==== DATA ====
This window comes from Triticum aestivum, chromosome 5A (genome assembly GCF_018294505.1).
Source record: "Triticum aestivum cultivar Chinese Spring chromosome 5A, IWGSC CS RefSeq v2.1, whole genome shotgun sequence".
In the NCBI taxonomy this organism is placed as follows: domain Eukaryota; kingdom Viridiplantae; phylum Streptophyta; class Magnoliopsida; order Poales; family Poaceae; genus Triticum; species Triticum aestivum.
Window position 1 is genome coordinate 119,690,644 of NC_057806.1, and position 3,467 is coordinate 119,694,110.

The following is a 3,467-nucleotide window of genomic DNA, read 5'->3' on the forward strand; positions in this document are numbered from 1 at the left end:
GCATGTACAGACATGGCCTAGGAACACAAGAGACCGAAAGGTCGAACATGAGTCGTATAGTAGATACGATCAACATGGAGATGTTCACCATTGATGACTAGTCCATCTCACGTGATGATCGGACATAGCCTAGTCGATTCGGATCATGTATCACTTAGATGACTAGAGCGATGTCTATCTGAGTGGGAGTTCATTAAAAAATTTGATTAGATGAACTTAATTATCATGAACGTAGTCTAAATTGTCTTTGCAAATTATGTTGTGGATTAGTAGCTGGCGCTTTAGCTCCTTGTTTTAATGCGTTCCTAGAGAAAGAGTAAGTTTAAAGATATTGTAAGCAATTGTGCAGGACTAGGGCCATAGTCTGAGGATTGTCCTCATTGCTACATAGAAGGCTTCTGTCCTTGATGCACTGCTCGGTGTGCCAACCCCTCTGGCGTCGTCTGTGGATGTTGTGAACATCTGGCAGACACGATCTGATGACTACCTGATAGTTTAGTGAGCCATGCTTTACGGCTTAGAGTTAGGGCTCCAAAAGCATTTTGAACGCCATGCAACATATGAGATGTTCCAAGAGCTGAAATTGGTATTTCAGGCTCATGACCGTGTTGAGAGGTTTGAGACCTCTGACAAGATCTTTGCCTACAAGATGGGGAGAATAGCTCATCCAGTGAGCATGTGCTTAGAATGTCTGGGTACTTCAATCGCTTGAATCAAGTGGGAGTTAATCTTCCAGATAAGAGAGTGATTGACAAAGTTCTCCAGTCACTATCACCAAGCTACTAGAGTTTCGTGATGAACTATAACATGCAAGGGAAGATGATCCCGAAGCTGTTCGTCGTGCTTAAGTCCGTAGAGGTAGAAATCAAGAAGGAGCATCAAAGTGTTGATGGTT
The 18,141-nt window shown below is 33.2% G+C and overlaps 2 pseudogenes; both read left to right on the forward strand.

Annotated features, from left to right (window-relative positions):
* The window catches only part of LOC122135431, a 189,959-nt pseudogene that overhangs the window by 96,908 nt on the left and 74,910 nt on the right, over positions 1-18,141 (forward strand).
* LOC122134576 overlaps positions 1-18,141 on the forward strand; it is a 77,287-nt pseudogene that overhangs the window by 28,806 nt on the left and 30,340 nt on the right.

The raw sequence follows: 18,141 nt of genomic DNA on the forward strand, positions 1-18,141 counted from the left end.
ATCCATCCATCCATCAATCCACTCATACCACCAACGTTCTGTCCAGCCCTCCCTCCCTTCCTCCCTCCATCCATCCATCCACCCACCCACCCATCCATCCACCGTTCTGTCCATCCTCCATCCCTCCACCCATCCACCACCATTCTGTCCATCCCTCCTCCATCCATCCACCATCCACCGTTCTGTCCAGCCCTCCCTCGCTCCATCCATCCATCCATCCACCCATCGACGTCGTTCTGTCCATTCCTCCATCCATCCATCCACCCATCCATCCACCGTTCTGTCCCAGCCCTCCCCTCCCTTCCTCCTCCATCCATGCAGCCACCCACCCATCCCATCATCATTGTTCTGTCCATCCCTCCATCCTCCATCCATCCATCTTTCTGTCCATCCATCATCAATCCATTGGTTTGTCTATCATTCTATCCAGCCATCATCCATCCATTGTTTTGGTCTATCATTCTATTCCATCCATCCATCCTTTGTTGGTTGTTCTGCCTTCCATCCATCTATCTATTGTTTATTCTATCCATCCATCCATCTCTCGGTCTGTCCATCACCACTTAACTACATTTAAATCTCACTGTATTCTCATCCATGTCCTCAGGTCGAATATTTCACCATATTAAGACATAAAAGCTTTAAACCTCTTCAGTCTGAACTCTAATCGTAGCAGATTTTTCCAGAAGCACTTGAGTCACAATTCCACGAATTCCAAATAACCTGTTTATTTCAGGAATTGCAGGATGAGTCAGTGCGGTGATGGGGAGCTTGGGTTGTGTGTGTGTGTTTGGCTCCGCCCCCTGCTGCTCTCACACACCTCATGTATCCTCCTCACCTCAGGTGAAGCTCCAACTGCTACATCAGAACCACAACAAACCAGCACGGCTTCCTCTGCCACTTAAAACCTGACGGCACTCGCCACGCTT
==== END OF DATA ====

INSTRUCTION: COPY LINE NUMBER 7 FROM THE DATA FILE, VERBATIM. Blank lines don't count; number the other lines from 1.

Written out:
The 18,141-nt window shown below is 33.2% G+C and overlaps 2 pseudogenes; both read left to right on the forward strand.